Very little in life comes without a price and investing is no exception. Before you enter the investment market, you have to understand how fees work. Even if you’re a self-service investor, you’re probably paying fees to somebody. If you’re not careful, these fees can steal a serious amount of profit from your portfolio.
In the prospectus, you’ll find these fees expressed as an expense ratio. If the ratio is 1.6%, for every $1,000 you invest, you pay $16 per year. The general rule of thumb is not to pay more than 1% in fees. Be careful, expense ratios vary widely between investment products. Vanguard’s Admiral Shares, an S&P 500 index fund has an average return of 5% each year with an expense ratio of 0.05%. You only pay $5 for every $1,000 you invest. That’s a great deal! Most funds don’t come with fees that low.
Don’t judge an investment on fees alone but keep them in mind as you make decisions.
Mutual Fund Fees
If you have a 401(k) through your employer, it’s probably full of mutual funds. A mutual fund is a collection of something—often bonds or stocks that are managed by a team of financial professionals that you’re paying for their time. The SEC wants you to keep a close eye on the fees.
Sales loads are commissions paid to brokers who sell the funds. They’re usually passed on to the investor. FINRA, a governing body for financial advisers doesn’t permit sales loads higher than 8.5%. Most don’t charge that much but these load fees can be substantial.
Some funds call themselves “no-load” funds but keep in mind that they may still charge other fees—redemption fees, exchange fees, account management fees, etc.
Because investors have become more aware of fees, it’s not hard to find well-performing funds that have a minimum amount of fees. Most 401(k) offer low cost index funds. If you can’t find a fund without reasonable fees offered in your retirement account, go for the index fund.
Exchange Traded Funds
ETFs have become one of the most popular investment products in recent years. Simply, an ETF is a basket of investment products that often aim to capture the performance of something—normally an index. They trade like a stock—in real time and with normal commissions unlike a mutual fund. Instead of paying a load fee of 6% to purchase a mutual fund, for example, you might pay $10 to buy $100,000 worth of shares.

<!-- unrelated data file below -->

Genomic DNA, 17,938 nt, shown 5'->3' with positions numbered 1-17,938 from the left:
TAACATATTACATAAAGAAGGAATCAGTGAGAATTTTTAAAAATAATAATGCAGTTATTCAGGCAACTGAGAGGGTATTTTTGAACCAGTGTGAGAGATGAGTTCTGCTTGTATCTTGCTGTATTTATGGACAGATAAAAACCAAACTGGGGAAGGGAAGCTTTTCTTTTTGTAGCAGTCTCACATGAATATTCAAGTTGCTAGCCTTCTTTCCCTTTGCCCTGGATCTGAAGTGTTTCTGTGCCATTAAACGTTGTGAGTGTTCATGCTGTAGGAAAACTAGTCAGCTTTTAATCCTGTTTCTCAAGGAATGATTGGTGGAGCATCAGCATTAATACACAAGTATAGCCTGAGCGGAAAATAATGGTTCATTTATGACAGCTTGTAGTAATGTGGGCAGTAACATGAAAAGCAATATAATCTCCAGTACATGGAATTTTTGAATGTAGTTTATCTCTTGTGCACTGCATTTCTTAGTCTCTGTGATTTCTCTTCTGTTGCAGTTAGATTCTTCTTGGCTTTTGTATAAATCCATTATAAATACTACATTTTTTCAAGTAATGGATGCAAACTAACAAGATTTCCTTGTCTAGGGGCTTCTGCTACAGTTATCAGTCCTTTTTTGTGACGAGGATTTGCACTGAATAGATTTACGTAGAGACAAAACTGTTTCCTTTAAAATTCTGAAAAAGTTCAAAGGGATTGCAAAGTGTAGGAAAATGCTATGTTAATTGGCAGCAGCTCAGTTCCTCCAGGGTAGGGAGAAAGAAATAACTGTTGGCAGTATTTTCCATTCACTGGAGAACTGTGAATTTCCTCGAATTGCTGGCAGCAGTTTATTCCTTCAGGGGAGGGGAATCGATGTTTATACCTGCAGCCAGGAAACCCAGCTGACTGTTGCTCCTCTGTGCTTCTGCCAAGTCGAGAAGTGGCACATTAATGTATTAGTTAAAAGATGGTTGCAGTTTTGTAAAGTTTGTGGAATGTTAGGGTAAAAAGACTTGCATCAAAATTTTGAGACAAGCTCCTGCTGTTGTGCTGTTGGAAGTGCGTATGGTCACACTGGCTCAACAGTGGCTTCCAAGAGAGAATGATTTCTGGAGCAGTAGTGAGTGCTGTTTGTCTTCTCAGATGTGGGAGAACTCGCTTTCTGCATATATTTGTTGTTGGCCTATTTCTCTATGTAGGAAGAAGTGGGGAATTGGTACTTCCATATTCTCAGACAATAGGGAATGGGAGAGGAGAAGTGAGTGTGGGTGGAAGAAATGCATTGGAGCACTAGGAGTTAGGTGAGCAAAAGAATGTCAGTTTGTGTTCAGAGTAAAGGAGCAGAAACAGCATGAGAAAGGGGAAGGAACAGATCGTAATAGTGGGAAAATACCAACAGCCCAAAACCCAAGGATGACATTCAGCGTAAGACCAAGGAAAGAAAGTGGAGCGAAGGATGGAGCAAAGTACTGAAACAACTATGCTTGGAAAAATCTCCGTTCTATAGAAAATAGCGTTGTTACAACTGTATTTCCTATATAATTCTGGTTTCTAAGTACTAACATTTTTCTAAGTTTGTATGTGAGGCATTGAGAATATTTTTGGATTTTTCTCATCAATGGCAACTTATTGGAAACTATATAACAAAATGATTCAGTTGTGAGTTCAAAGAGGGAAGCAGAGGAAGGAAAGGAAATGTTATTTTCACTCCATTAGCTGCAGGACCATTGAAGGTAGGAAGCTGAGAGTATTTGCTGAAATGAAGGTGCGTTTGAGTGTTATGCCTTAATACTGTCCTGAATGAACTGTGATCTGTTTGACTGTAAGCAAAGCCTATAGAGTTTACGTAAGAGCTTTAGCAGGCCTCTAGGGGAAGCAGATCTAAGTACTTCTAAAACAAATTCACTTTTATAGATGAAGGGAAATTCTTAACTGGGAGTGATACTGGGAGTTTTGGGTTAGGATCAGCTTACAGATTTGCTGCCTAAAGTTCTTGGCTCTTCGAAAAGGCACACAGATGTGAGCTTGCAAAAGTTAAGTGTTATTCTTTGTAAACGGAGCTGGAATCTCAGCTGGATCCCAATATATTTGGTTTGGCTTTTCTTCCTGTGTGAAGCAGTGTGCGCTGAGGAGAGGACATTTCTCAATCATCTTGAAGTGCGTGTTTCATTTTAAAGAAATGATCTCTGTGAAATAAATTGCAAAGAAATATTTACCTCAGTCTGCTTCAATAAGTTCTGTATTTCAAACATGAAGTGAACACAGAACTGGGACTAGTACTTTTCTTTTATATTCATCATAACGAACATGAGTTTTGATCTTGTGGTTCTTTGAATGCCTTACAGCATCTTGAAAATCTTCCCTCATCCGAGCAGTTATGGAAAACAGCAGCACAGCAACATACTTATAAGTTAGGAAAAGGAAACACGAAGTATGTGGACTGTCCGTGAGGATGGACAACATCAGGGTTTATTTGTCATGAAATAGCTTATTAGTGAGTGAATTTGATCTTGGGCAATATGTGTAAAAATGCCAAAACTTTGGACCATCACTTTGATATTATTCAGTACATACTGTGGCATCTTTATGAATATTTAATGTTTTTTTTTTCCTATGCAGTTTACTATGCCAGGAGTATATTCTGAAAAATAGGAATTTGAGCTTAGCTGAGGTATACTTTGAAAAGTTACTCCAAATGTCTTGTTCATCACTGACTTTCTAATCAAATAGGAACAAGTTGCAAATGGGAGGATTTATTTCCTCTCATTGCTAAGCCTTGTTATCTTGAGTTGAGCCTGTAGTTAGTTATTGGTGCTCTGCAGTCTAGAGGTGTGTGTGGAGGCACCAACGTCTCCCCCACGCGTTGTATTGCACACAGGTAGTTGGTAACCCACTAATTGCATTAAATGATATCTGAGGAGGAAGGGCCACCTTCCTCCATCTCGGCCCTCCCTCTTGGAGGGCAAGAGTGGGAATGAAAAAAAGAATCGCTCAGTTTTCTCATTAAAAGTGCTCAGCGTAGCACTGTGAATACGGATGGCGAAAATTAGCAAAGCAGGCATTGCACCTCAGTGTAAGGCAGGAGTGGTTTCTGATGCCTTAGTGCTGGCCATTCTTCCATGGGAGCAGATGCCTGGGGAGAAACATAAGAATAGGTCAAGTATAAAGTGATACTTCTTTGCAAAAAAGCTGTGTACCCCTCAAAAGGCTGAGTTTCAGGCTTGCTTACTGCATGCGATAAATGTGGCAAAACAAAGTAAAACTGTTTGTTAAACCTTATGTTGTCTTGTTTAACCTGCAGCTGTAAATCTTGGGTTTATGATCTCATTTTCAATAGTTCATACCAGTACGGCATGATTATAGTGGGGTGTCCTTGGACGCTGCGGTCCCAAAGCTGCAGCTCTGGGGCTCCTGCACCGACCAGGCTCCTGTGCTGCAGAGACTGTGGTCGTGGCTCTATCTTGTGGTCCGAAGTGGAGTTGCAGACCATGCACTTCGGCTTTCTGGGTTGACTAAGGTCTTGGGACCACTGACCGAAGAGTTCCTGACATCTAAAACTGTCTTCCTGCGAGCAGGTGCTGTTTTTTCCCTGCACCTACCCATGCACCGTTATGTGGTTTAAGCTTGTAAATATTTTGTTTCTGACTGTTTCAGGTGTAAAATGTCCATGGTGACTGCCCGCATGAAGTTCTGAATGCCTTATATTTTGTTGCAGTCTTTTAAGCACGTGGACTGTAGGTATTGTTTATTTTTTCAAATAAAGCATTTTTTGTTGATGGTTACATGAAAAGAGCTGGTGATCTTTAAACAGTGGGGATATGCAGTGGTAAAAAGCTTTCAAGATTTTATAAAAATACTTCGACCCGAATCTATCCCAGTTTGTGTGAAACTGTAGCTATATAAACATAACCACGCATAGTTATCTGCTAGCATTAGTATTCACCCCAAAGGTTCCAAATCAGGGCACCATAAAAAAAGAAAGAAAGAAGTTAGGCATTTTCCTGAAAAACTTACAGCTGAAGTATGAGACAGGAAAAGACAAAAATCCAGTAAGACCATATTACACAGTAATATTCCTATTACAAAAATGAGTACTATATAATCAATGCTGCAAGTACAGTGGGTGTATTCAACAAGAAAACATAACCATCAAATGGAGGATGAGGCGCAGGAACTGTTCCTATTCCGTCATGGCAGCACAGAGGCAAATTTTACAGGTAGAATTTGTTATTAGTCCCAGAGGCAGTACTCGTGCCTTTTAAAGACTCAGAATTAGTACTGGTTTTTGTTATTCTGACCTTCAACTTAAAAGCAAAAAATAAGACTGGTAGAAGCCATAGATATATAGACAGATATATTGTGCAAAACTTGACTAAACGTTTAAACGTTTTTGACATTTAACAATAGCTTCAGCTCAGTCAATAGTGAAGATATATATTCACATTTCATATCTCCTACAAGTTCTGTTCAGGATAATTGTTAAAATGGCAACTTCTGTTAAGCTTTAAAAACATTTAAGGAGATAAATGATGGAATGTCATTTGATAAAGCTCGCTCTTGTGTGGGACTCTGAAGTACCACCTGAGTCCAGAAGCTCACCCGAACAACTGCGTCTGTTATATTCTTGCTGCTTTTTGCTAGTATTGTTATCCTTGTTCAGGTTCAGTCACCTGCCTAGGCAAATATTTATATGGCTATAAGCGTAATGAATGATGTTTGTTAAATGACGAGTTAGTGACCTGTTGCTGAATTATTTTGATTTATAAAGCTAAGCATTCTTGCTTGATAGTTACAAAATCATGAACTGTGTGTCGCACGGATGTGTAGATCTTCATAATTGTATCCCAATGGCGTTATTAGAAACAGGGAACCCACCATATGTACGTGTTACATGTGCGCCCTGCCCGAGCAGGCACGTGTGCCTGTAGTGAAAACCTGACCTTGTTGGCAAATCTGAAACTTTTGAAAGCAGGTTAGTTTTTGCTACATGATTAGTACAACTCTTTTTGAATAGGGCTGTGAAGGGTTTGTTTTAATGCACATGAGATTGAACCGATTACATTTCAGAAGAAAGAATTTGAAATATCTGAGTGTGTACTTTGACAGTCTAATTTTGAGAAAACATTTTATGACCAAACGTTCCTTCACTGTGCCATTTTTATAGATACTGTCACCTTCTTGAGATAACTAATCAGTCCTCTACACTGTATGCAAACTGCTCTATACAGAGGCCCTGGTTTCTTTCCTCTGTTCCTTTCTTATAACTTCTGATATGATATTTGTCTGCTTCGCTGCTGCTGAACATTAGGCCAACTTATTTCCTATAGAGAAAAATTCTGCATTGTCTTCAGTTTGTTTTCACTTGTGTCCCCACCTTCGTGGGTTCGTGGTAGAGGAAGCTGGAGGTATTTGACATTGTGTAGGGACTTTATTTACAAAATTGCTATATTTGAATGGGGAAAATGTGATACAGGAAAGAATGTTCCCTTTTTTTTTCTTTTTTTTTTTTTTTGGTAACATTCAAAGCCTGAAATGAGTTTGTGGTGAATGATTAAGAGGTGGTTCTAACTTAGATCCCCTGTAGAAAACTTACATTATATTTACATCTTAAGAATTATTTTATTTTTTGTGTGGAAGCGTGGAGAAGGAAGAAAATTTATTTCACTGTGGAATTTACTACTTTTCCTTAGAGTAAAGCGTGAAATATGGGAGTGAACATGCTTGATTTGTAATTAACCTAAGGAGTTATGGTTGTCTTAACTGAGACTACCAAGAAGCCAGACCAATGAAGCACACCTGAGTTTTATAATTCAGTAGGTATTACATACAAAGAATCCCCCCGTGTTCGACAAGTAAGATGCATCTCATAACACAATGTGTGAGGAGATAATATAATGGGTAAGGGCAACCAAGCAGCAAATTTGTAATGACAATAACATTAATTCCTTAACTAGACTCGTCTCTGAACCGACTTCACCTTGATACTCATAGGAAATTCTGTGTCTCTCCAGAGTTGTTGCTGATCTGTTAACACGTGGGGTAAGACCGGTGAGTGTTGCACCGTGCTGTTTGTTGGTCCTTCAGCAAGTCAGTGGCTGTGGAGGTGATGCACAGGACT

But that doesn’t necessarily mean that ETFs have lower fees than mutual funds. Because there’s a team of professions managing many of these funds, there are expenses pulled from the returns of the fund. Like mutual fund, passively managed funds—an S&P 500 index fund, for example, will have lower fees than actively managed funds.
No Fees Isn’t Necessarily Better
If you want zero-fee investment products, stick with stocks. Other than the commission you pay your broker, there are no hidden fees. The only thing you have to track is the price. Some brokers offer ETFs managed by their company that have zero commission to purchase and very little expense ratio but that doesn’t mean they’re better.
Some of these ETFs are thinly traded and have subpar performance. If you can pay a minimum fee and get better performance, that’s probably a good move.
If it’s a “fund” it probably has a fee. Dig into the prospectus to find out how the fund is paying its own expenses and keep those fees to a minimum. The conventional wisdom is below 1% but below 0.5% is even better, especially if you have a broker that charges 2% of your total account balance to manage your account. Over time, fees can take a large bite out of your returns.